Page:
Abstract: Re-Cast: A Rural Arts-Based Youth Recovery Program's Adoption of Podcast Production As a Community-Based Participatory Research Project (Society for Social Work and Research 27th Annual Conference - Social Work Science and Complex Problems: Battling Inequities + Building Solutions)

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Re-Cast: A Rural Arts-Based Youth Recovery Program's Adoption of Podcast Production As a Community-Based Participatory Research Project

Thursday, January 12, 2023
Ahwatukee A, 2nd Level (Sheraton Phoenix Downtown)
* noted as presenting author
Denise Leckenby, MPH, PhD Student Umass Amherst, University of Massachusetts (Amherst) / School of Public Health, Amherst, MA
Cameron Pennybacker, MDiv., President / C.E.O., Diversity Assets, Macon, GA
Zach Arfa, B.A., Director of Training, Hilltown Youth Recovery Theatre, Buckland, MA
Jonathan Diamond, PhD, Psychotherapist / Author / Researcher, Hilltown Youth Recovery Theatre, Shelburne Falls, MA
Background & Purpose:

The Hilltown Youth Performing Arts Program is a community-built evidence-based arts program, providing intensive training, artistic/professional skill building, and leadership development for underserved rural youth in Western Massachusetts. The newest initiative, Hilltown Youth Recovery (HYR) Theatre, is a strength-based, holistic recovery model providing performing arts experiences for youth overcoming trauma, addiction, anxiety, depression, OCD, eating disorders and/or other behavioral health challenges. HYR teens are valued as artists not patients. Such recovery spaces for community-building are crucially important for rural communities, where harm-reduction support networks are often geographically sparse, and individually issolated.

Objectives & Methods:

This CBPR project seeks to evaluate an established innovative arts-based program tailored to rural youth who are in one of the many stages of recovery. Twenty-two in-depth, semi-structured podcast interviews were conducted with youth participants and student-faculty (ages 14-24) within Hilltown Youth Recovery Theatre. COVID era interviews occurred through winter 2022. Podcast editing/dissemination, qualitative data transcription, and data-analysis were conducted by the youth-led research team, facilitated by researcher-allies. Utilizing innovative tools such as Re-Cast podcasting for data collection, these shared recovery narratives and connections are increasingly important during COVID inorder to build community and discuss current programming /education. Acting as a qualitative data collection method and providing evaluation tools for future research, Re-Casting aims to reexamine and articulate broader programmatic capacity and sustainability.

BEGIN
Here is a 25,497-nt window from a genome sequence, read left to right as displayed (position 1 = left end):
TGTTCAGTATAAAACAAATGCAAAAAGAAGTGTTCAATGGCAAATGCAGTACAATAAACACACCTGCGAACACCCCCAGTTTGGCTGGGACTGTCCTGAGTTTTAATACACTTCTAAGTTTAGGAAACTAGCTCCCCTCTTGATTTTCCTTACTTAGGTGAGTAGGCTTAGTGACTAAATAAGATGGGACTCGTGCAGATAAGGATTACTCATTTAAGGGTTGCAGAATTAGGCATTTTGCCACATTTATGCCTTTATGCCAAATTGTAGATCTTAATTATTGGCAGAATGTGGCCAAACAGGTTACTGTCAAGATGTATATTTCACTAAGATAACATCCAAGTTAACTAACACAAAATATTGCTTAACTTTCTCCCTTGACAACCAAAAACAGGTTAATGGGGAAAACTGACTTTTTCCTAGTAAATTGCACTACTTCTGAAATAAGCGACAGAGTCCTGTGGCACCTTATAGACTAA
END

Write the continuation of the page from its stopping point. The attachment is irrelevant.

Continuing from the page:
The programmatic aim is to develop a meaningful podcast series that informs the future directions of Hilltown’s program, empowers program graduates to impact future participant-led programming, and engages members of our community(s). This qualitative study assesses the efficacy of podcasting as a capacity-building tool by re-casting agency and social capital by program participants. Termed “Re-Casting”, HYRT’s digital story-telling podcasts are developed/deployed to re-calibrate both the individual and community stakeholder’s real and perceived autonomy; increased agency and capacity building are first-order outcomes. For youth in recovery, society all too often tattoos and imprints negative power images upon their bodies and psyches. A CBPR approach disrupting stigma and misrepresentation advances a strength based holistic recovery model. Youth-led and youth-designed, Re-Casting uses adult allies to assist in production, apply editing techniques,and facilitate thematic organization. Placing the arts at its epicenter, Hilltown utilizes performing and experiential arts to effectively address behavioral health challenges. Re-casting furthers these core values within a narrative interview context, and youth-led data collection/analysis.

Results, Conclusions, Implications:

The results of the Re-Cast podcast series are immediate through the production and dissemination of community building storytelling around youths’ recovery narratives. The Re-Cast podcast project also holds stories that can point to a youth-led programmatic evaluation and capacity-building needs assessment. Additionally, these podcasts are a qualitative dataset, illuminating spaces where Hilltown Youth Recovery Theatre’s arts-based program(s) can grow.

This community-based participatory research (CBPR) project worked with adolescent stakeholders, student-faculty, and staff of an arts-based recovery program to design, produce, edit, and disseminate a podcast series about the program and youth narratives of recovery. Utilizing collaborative youth-adult ally working groups, the Re-Cast series was identified as being useful to both community(s) and affiliated researchers/directors.